Saying that “liquor has no business with kids,” President Clinton Tuesday appealed to hard-liquor companies to stop advertising on television and called for a study to determine whether the ads prompt children to drink.
But the president stopped short of advocating a mandatory ban on liquor ads. And he declined to criticize beer and wine companies.
Instead, he asked the Federal Communications Commission to explore the effects of last year’s decision by some makers of hard liquor to advertise for the first time in television history. For 48 years, the industry voluntarily stayed away from television advertising.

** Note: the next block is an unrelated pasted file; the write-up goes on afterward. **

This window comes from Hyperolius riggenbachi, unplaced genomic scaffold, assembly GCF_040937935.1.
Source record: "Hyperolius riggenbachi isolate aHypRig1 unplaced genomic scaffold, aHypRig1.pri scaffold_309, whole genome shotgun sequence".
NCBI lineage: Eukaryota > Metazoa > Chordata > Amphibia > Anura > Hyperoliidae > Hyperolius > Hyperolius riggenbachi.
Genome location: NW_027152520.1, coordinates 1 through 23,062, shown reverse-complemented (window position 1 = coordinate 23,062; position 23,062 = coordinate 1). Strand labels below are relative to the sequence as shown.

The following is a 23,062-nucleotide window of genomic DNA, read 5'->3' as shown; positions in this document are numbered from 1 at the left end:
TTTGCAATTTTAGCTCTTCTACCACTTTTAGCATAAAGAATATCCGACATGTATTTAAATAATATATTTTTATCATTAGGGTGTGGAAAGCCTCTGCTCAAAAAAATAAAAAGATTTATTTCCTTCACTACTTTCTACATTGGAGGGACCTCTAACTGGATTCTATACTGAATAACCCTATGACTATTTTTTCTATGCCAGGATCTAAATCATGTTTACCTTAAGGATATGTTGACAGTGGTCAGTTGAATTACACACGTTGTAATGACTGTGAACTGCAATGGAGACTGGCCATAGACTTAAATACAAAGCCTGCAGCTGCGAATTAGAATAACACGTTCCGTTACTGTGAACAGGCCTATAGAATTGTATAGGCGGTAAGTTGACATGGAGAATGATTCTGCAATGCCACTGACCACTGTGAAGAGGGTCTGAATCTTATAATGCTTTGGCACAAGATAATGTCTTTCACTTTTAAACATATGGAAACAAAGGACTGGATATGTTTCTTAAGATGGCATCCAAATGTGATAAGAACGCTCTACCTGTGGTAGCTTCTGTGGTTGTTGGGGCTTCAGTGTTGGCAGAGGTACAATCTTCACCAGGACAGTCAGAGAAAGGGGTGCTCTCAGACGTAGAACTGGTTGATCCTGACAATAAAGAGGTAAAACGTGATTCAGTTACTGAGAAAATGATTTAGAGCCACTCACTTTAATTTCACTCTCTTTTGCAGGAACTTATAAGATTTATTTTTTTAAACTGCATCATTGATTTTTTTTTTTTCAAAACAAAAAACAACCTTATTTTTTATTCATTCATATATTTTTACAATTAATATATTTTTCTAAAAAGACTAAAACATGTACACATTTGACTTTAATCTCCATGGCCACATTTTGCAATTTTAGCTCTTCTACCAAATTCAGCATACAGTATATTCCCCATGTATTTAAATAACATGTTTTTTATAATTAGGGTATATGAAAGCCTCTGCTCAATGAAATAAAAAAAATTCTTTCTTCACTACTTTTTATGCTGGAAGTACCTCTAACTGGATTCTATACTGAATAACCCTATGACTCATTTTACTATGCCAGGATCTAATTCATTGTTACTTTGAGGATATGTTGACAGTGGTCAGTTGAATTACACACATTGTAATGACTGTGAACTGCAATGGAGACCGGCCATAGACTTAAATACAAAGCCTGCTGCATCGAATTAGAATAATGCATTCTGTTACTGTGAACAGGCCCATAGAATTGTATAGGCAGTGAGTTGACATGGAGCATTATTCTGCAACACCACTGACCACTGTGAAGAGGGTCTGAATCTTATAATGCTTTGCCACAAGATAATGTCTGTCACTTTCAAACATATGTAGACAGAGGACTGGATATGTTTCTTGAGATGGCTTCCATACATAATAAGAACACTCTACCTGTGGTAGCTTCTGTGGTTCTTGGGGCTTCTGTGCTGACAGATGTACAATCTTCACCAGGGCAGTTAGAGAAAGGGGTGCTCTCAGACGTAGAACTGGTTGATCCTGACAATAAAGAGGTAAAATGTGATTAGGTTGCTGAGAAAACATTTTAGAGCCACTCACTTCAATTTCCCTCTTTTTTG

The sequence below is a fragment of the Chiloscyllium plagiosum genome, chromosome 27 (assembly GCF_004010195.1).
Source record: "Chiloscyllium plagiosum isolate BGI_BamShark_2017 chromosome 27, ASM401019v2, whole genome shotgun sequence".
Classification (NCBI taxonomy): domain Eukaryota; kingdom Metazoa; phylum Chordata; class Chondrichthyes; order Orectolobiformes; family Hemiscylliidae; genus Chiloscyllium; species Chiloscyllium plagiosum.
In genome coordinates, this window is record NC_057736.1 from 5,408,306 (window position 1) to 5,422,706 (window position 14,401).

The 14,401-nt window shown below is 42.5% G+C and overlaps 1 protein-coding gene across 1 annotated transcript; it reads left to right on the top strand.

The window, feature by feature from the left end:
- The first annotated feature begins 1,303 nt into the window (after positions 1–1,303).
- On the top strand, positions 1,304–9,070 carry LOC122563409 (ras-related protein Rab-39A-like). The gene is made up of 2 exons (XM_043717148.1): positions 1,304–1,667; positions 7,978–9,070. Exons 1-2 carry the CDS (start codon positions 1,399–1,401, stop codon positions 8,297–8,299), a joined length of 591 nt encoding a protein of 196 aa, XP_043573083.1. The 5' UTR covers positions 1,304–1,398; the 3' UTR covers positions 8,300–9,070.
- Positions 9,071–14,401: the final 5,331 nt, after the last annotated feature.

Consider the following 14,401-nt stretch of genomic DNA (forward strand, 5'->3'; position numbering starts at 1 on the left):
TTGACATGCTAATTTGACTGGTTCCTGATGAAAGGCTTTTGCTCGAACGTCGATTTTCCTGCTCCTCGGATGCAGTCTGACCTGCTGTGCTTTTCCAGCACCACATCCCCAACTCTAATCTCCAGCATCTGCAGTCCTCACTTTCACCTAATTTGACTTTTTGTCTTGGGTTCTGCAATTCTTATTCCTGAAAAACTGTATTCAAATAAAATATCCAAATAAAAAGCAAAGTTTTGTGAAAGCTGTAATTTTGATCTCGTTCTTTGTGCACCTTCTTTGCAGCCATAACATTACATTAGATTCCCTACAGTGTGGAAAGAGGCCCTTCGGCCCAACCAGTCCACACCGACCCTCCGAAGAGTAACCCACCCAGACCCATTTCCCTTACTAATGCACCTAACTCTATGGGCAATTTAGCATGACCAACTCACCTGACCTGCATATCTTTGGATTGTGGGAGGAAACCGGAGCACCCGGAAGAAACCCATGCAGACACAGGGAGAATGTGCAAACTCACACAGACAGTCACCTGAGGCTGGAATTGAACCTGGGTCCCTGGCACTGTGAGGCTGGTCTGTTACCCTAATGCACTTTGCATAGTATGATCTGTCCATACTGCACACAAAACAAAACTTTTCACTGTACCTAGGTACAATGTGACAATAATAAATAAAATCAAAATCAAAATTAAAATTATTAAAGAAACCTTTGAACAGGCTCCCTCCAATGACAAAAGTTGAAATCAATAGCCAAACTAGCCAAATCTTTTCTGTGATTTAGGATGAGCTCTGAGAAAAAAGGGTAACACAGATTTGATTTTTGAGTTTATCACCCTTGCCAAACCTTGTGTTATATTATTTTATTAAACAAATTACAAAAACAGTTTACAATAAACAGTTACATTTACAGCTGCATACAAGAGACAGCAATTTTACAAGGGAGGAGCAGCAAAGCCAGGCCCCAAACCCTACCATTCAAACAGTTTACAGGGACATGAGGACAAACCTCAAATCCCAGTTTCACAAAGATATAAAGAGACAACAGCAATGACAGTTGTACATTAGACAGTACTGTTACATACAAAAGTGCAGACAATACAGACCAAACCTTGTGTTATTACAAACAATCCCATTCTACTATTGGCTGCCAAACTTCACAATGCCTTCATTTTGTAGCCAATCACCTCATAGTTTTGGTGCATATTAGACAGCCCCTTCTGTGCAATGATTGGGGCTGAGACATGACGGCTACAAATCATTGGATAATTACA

It is dubious Clinton will get his way. The president does not have the authority to compel the FCC to study the effects of liquor advertising. Even if the government imposed restrictions, they would probably face a court challenge. In recent years, the Supreme Court has broadened protections for commercial speech.
And the hard-liquor industry has no intention of going back to a system that it feels gives an unfair advantage to beer and wine companies, according to industry officials.
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